The migration of financial services to the Web has empowered consumers to a degree that marketers should alter their acquisition strategies. That’s the key finding of a survey commissioned by Yahoo and OgilvyOne Worldwide and conducted by Forrester Research and Flamingo International. Yahoo presents the research today at a summit for financial marketers in New York.
The increased ease with which people can manage their money online has created “additional pressure to address a potentially more knowledgeable consumer, one who will demand a greater burden of proof before making a purchase decision,” said Andy Jones, senior partner and head of planning for OgilvyOne New York, in a statement.
As with many segments, the rapid migration to self-managed online financial services has led to a drop in loyalty to specific providers, according to the study.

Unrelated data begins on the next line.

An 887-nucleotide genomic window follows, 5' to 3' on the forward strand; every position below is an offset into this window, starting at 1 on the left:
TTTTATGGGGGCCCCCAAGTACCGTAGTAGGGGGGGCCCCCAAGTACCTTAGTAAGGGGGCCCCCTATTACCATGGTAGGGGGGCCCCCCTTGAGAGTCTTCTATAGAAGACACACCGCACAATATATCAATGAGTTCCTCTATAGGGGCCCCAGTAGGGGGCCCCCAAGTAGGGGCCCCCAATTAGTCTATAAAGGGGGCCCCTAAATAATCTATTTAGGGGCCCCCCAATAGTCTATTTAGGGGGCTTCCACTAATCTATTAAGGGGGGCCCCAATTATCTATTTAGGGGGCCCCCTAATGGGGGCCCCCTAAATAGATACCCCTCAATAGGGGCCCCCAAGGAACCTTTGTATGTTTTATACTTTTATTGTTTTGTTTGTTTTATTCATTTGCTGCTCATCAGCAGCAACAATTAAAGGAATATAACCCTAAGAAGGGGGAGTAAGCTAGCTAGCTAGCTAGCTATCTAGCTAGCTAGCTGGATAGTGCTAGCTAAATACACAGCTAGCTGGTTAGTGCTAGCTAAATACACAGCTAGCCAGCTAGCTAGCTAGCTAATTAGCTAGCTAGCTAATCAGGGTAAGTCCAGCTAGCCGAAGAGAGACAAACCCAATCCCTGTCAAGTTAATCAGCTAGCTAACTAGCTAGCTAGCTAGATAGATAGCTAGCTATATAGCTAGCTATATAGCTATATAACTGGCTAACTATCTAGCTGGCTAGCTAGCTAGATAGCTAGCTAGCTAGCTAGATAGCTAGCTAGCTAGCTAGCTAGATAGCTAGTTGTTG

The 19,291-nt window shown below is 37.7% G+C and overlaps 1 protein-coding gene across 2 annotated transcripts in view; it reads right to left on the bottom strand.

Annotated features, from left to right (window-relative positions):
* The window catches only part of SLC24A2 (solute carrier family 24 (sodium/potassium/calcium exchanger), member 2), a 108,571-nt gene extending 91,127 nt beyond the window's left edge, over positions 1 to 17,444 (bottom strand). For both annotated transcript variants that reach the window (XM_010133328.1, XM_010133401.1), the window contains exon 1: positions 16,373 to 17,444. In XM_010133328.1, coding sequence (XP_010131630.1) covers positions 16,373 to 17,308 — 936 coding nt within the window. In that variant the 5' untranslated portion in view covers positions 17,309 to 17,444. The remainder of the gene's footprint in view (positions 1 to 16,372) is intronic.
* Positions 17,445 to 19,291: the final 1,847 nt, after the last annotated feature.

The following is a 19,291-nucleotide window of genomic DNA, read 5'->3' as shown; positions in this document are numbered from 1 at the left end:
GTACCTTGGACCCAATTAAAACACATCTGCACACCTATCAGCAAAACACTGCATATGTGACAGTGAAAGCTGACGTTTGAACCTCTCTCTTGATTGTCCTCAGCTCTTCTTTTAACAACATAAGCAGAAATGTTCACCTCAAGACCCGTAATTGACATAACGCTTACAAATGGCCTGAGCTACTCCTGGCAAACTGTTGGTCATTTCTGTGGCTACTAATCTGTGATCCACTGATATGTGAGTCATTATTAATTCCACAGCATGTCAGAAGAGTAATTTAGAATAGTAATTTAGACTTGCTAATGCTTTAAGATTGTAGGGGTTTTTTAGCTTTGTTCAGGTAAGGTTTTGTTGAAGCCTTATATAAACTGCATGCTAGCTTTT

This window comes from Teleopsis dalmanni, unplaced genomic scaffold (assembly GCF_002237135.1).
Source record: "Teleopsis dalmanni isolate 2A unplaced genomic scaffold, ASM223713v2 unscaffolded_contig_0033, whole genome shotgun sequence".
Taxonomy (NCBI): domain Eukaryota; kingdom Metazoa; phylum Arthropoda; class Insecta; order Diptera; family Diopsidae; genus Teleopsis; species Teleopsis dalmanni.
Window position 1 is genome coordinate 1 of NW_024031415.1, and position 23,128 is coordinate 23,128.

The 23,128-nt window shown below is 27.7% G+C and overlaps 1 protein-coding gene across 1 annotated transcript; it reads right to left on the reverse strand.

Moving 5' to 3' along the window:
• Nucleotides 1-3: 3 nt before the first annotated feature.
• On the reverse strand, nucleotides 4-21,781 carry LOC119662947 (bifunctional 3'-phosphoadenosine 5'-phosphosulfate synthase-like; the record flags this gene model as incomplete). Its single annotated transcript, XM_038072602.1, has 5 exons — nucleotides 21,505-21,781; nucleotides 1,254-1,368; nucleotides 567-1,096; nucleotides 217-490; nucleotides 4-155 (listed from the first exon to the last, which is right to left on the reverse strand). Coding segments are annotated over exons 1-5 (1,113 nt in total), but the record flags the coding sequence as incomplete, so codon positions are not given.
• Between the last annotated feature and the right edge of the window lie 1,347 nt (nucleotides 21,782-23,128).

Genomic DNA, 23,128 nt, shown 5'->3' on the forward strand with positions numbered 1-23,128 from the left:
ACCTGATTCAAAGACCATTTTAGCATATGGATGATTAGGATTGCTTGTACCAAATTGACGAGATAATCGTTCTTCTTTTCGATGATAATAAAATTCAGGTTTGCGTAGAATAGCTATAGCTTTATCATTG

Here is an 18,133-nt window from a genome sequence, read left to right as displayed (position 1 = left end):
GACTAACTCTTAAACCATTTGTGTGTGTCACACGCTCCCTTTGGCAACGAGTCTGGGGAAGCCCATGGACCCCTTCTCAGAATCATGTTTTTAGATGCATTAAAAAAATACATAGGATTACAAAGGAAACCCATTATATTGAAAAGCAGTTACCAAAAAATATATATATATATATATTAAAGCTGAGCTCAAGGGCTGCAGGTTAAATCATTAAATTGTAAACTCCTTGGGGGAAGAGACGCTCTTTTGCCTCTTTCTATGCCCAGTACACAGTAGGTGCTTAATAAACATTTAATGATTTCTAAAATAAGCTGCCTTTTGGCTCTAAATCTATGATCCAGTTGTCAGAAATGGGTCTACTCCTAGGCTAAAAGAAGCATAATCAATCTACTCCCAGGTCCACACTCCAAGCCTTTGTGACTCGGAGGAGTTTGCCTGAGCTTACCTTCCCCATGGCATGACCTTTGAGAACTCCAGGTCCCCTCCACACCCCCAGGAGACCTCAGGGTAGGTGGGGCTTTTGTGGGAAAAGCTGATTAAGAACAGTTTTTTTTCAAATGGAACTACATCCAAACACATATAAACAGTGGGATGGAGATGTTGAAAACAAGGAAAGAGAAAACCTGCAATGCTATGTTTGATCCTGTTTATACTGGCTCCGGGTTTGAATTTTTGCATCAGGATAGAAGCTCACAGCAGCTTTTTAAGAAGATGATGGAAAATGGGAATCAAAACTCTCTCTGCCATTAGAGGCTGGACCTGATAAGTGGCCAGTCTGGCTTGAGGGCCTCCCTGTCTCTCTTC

“As marketers, we need to demonstrate superior understanding of our target consumers’ needs and sharpen the message if we are to drive incremental behavior,” Jones said.
The survey was conducted in April 2005. The quantitative portion polled 2,700 online adults, and the qualitative portion quizzed 10 couples and eight individuals.
Among the study’s findings is that the Web’s strong role in consumers’ financial decisions is making younger segments more lucrative targets for financial marketers. It found online consumers under 40 pose the biggest opportunity to financial marketers, since these individuals continually add products throughout the later stages of their lives.
An increasing number of consumers are using the Web to monitor accounts, make stock trades and research financial products. Activities still undertaken in person include larger items like loan application and the purchase of insurance policies. “People still have questions,” said Richard Kosinski, Yahoo’s category development officer for business and finance. “They want to feel comfortable, and handle things live or over the telephone.”
He added security fears affect some online activity with financial institutions, but that these issues “do not keep people from accessing their accounts online, especially with the under-40 segment.”
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